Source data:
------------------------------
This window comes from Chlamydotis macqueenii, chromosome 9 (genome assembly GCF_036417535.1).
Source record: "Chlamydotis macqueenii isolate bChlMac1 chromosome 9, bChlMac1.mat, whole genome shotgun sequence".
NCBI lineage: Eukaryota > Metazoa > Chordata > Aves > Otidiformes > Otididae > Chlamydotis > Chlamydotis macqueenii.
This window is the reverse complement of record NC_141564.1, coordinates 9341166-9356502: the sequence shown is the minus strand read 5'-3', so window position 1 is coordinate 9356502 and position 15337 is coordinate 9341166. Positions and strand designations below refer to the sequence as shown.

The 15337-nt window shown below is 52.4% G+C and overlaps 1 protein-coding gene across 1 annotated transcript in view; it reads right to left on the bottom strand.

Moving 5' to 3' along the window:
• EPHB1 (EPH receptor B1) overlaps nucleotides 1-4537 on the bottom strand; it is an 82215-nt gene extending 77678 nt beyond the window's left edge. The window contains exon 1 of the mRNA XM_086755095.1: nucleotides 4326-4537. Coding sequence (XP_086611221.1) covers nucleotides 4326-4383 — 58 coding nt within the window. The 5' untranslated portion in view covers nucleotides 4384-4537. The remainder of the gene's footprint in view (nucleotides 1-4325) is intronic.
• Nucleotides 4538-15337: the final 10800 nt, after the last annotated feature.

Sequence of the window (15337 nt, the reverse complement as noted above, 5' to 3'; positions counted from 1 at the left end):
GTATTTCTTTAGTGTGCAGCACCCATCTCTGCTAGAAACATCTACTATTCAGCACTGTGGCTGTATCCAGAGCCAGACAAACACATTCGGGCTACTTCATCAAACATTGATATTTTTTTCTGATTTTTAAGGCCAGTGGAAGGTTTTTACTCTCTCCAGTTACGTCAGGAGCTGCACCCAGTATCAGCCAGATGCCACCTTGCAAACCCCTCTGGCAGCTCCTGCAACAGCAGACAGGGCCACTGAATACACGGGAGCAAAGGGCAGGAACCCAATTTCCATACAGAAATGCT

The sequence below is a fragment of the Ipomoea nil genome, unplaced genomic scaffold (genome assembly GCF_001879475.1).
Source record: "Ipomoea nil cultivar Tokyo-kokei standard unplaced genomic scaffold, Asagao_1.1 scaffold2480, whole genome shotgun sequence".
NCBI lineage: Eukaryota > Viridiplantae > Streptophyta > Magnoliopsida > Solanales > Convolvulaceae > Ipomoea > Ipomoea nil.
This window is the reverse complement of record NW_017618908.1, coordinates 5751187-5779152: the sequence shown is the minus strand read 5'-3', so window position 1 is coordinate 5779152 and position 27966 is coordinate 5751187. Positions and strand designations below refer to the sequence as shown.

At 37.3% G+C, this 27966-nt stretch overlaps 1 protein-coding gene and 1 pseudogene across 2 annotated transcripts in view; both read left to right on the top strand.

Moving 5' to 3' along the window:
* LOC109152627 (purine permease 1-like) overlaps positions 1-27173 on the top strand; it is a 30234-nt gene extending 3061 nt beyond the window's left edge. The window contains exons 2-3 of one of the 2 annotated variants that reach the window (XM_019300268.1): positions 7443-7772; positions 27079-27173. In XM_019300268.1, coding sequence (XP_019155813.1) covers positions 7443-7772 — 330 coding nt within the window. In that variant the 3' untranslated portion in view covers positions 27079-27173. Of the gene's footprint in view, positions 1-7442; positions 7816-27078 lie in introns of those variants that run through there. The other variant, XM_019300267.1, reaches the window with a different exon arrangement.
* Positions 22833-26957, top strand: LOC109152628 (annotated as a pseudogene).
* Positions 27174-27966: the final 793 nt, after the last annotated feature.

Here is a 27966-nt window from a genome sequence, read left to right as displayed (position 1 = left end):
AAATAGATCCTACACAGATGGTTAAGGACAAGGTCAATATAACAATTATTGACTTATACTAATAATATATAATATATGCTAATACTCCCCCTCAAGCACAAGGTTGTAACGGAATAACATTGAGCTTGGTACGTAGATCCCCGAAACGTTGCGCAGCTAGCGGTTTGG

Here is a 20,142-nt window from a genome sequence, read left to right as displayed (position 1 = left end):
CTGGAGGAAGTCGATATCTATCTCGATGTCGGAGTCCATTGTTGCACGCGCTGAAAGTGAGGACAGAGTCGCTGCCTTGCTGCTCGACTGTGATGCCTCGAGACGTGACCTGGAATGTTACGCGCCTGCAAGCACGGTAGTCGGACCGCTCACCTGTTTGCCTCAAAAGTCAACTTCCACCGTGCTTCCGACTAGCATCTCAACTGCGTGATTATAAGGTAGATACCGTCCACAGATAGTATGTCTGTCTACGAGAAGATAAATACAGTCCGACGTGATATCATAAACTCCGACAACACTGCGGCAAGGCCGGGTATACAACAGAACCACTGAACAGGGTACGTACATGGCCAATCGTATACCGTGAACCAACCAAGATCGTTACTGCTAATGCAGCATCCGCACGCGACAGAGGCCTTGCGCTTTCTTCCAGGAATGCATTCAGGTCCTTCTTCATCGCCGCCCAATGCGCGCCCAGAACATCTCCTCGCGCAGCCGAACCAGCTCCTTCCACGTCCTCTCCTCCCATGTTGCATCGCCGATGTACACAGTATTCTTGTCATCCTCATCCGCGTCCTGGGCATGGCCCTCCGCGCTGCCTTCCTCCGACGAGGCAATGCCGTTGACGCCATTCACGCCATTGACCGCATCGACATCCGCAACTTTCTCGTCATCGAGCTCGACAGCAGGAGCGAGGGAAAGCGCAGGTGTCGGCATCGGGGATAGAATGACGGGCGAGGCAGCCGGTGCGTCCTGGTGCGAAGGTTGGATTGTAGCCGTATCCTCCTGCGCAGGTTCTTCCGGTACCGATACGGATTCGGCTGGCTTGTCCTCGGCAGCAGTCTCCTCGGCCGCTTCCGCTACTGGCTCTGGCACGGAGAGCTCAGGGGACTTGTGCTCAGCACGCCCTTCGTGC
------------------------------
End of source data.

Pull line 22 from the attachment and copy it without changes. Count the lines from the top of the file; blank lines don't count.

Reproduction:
Here is a 20,142-nt window from a genome sequence, read left to right as displayed (position 1 = left end):